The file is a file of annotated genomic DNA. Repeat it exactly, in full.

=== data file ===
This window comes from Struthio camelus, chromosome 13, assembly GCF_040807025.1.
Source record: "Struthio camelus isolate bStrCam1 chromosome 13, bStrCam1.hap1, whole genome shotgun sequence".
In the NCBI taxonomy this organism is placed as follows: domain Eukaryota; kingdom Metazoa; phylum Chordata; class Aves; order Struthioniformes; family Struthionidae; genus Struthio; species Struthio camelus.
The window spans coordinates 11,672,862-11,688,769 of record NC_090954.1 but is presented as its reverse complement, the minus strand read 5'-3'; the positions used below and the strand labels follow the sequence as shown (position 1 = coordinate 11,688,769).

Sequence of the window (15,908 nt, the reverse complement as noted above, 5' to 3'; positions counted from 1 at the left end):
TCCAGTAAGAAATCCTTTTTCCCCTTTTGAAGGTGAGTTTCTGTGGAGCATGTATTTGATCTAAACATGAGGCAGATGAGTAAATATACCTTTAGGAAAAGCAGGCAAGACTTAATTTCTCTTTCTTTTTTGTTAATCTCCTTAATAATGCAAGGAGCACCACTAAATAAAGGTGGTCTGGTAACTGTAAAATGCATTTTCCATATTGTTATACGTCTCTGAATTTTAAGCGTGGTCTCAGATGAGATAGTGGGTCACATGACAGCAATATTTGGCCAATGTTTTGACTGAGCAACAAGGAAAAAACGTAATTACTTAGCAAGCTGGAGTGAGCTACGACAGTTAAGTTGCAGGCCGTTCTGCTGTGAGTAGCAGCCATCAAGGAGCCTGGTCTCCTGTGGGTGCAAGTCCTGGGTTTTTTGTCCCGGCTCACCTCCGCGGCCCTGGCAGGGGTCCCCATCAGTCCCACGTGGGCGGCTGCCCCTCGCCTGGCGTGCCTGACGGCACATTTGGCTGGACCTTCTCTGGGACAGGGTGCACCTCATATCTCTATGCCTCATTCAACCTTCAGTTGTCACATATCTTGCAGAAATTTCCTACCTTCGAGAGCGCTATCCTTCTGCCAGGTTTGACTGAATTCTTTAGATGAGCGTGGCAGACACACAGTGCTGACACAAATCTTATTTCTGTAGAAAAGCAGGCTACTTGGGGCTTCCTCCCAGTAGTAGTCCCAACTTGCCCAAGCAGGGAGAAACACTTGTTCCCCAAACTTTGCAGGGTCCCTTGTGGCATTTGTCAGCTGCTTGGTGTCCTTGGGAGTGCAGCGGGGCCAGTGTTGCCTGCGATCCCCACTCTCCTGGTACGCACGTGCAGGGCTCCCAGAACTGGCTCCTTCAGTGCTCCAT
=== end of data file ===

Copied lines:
This window comes from Struthio camelus, chromosome 13, assembly GCF_040807025.1.
Source record: "Struthio camelus isolate bStrCam1 chromosome 13, bStrCam1.hap1, whole genome shotgun sequence".
In the NCBI taxonomy this organism is placed as follows: domain Eukaryota; kingdom Metazoa; phylum Chordata; class Aves; order Struthioniformes; family Struthionidae; genus Struthio; species Struthio camelus.
The window spans coordinates 11,672,862-11,688,769 of record NC_090954.1 but is presented as its reverse complement, the minus strand read 5'-3'; the positions used below and the strand labels follow the sequence as shown (position 1 = coordinate 11,688,769).

Sequence of the window (15,908 nt, the reverse complement as noted above, 5' to 3'; positions counted from 1 at the left end):
TCCAGTAAGAAATCCTTTTTCCCCTTTTGAAGGTGAGTTTCTGTGGAGCATGTATTTGATCTAAACATGAGGCAGATGAGTAAATATACCTTTAGGAAAAGCAGGCAAGACTTAATTTCTCTTTCTTTTTTGTTAATCTCCTTAATAATGCAAGGAGCACCACTAAATAAAGGTGGTCTGGTAACTGTAAAATGCATTTTCCATATTGTTATACGTCTCTGAATTTTAAGCGTGGTCTCAGATGAGATAGTGGGTCACATGACAGCAATATTTGGCCAATGTTTTGACTGAGCAACAAGGAAAAAACGTAATTACTTAGCAAGCTGGAGTGAGCTACGACAGTTAAGTTGCAGGCCGTTCTGCTGTGAGTAGCAGCCATCAAGGAGCCTGGTCTCCTGTGGGTGCAAGTCCTGGGTTTTTTGTCCCGGCTCACCTCCGCGGCCCTGGCAGGGGTCCCCATCAGTCCCACGTGGGCGGCTGCCCCTCGCCTGGCGTGCCTGACGGCACATTTGGCTGGACCTTCTCTGGGACAGGGTGCACCTCATATCTCTATGCCTCATTCAACCTTCAGTTGTCACATATCTTGCAGAAATTTCCTACCTTCGAGAGCGCTATCCTTCTGCCAGGTTTGACTGAATTCTTTAGATGAGCGTGGCAGACACACAGTGCTGACACAAATCTTATTTCTGTAGAAAAGCAGGCTACTTGGGGCTTCCTCCCAGTAGTAGTCCCAACTTGCCCAAGCAGGGAGAAACACTTGTTCCCCAAACTTTGCAGGGTCCCTTGTGGCATTTGTCAGCTGCTTGGTGTCCTTGGGAGTGCAGCGGGGCCAGTGTTGCCTGCGATCCCCACTCTCCTGGTACGCACGTGCAGGGCTCCCAGAACTGGCTCCTTCAGTGCTCCAT